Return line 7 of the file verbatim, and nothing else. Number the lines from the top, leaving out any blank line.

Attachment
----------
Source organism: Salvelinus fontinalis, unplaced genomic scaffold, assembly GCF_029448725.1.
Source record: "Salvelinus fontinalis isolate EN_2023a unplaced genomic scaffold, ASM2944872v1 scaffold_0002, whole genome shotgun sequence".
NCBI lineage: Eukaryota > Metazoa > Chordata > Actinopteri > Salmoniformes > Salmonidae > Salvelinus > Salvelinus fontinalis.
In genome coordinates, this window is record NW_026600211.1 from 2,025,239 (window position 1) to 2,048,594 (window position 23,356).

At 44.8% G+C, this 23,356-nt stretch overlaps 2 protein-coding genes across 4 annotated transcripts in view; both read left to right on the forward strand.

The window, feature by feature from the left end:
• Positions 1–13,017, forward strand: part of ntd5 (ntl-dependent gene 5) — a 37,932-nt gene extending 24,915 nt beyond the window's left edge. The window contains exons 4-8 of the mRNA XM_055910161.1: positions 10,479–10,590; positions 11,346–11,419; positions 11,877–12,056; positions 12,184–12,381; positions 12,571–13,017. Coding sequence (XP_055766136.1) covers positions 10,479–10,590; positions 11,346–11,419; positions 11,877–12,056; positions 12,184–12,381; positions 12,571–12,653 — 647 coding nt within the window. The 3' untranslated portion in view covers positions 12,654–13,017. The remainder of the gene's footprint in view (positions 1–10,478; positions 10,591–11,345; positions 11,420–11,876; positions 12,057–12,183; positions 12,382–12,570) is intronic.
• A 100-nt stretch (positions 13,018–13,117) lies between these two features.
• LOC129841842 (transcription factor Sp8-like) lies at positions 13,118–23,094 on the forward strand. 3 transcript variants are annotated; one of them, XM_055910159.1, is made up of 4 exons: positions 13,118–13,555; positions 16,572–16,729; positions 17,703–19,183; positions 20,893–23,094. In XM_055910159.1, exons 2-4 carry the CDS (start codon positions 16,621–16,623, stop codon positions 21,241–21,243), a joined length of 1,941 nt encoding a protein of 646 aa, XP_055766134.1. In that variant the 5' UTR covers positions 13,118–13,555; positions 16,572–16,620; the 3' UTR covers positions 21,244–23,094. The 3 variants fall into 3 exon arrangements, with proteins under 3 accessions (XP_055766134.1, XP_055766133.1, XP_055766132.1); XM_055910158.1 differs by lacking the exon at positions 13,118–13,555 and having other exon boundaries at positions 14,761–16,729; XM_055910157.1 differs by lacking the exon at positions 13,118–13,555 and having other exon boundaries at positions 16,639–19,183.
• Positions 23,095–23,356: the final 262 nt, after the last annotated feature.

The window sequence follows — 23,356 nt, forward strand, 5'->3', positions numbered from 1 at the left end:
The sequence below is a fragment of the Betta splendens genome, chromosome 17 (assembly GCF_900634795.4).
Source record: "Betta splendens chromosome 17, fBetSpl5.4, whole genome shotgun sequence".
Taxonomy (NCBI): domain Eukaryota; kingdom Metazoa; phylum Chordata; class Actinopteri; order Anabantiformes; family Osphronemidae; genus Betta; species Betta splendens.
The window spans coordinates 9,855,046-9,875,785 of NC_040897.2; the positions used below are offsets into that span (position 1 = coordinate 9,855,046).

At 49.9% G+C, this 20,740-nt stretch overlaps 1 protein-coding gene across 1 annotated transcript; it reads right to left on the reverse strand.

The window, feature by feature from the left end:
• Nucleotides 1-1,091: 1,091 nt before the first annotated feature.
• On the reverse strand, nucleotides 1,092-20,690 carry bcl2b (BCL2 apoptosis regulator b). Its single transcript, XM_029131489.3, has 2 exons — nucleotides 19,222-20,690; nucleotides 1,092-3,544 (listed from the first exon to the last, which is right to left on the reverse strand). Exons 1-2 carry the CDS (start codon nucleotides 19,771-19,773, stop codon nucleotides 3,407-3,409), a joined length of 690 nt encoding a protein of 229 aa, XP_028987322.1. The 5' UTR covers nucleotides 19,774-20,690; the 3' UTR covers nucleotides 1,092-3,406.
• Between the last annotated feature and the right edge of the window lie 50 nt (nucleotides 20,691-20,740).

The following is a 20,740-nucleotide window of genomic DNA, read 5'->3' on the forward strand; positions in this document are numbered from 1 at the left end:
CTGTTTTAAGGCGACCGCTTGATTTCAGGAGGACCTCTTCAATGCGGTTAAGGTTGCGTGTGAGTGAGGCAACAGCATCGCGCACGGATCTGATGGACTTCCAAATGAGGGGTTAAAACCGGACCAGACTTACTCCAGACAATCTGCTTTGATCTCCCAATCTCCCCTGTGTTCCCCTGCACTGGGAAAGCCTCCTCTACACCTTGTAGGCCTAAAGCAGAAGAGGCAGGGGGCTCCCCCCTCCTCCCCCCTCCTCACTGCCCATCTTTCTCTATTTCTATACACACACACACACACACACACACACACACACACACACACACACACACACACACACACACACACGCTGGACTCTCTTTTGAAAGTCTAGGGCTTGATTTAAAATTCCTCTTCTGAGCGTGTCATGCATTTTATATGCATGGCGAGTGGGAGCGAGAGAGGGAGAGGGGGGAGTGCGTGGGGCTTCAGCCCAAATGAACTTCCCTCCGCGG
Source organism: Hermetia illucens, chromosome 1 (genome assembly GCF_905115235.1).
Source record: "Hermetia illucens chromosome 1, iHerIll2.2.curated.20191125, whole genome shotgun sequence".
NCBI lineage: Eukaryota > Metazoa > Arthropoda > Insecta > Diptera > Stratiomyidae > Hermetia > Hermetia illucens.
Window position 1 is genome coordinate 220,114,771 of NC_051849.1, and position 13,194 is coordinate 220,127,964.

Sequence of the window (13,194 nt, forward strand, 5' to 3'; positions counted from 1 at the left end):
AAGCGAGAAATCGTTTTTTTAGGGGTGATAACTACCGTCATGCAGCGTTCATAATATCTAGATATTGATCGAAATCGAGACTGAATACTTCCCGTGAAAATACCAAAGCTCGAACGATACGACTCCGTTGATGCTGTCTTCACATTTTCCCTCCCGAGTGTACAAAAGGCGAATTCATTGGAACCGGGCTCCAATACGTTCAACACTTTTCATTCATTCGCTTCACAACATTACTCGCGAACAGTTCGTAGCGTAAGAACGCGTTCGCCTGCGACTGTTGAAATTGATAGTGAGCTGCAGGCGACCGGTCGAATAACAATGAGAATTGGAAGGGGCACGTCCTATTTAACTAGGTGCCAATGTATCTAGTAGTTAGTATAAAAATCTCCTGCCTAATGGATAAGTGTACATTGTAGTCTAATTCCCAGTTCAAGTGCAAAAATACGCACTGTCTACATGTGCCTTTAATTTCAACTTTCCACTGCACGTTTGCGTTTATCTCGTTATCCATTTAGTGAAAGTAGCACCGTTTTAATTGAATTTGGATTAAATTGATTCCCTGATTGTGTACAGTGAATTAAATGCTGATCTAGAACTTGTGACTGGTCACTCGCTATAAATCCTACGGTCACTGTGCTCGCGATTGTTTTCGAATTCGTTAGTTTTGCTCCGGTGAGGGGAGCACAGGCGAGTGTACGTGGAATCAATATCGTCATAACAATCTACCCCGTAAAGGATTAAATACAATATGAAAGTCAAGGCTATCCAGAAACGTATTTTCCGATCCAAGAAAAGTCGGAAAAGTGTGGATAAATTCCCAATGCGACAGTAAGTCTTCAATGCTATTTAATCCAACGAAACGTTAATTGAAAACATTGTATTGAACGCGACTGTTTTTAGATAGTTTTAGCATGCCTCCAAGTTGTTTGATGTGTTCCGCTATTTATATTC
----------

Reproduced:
• Positions 1–13,017, forward strand: part of ntd5 (ntl-dependent gene 5) — a 37,932-nt gene extending 24,915 nt beyond the window's left edge. The window contains exons 4-8 of the mRNA XM_055910161.1: positions 10,479–10,590; positions 11,346–11,419; positions 11,877–12,056; positions 12,184–12,381; positions 12,571–13,017. Coding sequence (XP_055766136.1) covers positions 10,479–10,590; positions 11,346–11,419; positions 11,877–12,056; positions 12,184–12,381; positions 12,571–12,653 — 647 coding nt within the window. The 3' untranslated portion in view covers positions 12,654–13,017. The remainder of the gene's footprint in view (positions 1–10,478; positions 10,591–11,345; positions 11,420–11,876; positions 12,057–12,183; positions 12,382–12,570) is intronic.